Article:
Floating Curvilinear Arc / Geyer and McMillin

Floating Curvilinear Arc, George Geyer and Tom McMillin. Photo © Don Milici, courtesy Pasadena Museum of California Art

The inspiration for our sculpture Floating Curvilinear Arc, now on view at the Pasadena Museum of California Art, came from the vision of a set of crossed swords that solders walk beneath during military ceremonies. But what we ended up creating also reminds us of a field of tall grass flowing in the wind, or a crystal kelp forest responding to the ebb and flow of the currents, or feeling the subtle undulation of the deck of a boat in calm seas, or the soaring of a condor. We’ve heard some viewers say it feels as if the sculpture is breathing.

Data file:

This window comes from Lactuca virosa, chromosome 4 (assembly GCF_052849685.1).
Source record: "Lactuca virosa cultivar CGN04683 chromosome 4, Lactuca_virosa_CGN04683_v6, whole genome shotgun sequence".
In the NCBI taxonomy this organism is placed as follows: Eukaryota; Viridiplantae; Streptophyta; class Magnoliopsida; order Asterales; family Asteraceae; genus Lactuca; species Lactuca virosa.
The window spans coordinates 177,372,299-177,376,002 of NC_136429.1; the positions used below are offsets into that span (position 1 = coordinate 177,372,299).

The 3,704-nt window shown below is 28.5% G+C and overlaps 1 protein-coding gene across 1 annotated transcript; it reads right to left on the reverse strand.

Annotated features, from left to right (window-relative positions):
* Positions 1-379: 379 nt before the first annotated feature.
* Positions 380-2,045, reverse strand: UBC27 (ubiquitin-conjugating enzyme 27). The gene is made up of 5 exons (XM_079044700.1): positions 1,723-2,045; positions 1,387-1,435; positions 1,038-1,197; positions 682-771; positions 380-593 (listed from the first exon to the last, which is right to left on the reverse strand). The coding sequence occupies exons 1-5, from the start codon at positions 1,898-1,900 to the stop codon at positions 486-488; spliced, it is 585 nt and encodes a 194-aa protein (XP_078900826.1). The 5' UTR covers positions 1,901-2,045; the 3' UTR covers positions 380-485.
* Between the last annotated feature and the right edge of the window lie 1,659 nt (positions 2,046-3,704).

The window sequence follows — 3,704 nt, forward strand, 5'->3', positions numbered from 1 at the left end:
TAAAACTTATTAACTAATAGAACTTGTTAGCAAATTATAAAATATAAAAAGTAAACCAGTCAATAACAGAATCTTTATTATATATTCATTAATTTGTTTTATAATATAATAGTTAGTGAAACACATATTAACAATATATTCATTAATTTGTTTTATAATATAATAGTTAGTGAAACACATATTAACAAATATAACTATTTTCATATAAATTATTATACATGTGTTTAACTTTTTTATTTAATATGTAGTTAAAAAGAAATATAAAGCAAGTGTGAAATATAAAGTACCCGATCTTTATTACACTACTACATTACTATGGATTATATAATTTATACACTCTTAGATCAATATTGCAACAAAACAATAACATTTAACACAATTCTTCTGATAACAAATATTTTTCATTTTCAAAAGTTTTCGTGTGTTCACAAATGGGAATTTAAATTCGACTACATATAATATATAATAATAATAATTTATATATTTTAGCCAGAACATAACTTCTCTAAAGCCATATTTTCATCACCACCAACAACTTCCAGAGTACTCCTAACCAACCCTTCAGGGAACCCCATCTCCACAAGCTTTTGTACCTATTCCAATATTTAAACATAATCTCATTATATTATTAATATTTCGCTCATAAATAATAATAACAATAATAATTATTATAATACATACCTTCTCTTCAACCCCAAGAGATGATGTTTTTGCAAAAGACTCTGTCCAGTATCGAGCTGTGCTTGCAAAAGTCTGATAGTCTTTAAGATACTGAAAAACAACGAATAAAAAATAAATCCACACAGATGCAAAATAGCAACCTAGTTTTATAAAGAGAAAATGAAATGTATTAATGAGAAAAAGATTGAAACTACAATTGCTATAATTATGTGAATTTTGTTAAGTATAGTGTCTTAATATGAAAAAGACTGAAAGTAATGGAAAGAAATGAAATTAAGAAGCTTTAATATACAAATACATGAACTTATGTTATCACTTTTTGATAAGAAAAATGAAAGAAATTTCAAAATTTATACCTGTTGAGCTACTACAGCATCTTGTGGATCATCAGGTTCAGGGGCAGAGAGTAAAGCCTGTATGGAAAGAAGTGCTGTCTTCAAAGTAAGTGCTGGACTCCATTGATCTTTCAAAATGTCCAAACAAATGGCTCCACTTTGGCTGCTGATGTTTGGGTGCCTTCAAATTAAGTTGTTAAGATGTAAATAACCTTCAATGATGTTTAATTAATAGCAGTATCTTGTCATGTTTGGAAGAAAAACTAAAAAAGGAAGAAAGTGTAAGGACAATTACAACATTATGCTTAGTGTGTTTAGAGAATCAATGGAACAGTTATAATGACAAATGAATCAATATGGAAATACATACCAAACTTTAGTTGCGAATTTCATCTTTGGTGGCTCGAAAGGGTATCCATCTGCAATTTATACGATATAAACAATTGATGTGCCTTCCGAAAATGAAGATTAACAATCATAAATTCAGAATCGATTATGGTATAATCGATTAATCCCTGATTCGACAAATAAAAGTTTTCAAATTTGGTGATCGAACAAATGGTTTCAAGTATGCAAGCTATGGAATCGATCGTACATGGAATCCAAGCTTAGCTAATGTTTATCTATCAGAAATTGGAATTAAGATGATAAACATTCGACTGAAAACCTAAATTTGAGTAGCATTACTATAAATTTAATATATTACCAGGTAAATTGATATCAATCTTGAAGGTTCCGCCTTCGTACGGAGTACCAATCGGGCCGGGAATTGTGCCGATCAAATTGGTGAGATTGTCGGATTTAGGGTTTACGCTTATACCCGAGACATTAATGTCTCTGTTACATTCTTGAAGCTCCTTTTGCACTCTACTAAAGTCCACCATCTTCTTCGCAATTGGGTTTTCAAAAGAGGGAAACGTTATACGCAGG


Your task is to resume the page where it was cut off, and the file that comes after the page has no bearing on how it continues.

We created these effects by sliding nine pieces of tempered glass—each 132 inches long, 3 inches across, and ¼-inch thick—into beams of wood with a 70-degree angle cut into them. The weight of these strips causes them to bend gracefully at the top. There are flat pieces of black tile under these arcing blades, suggesting to the viewer that she might walk beneath (though there’s a cordon that prevents anyone from actually doing that because it’s too dangerous). Behind these alternating, crossed pieces are two other, slightly longer pieces of glass oriented horizontally on the wall. One has a stainless steel rod under its middle, which means the ends frown downward. Another has rods on the ends, which causes the middle to sag. Every few minutes, five fans whir to life and make the strips of glass bob and dance.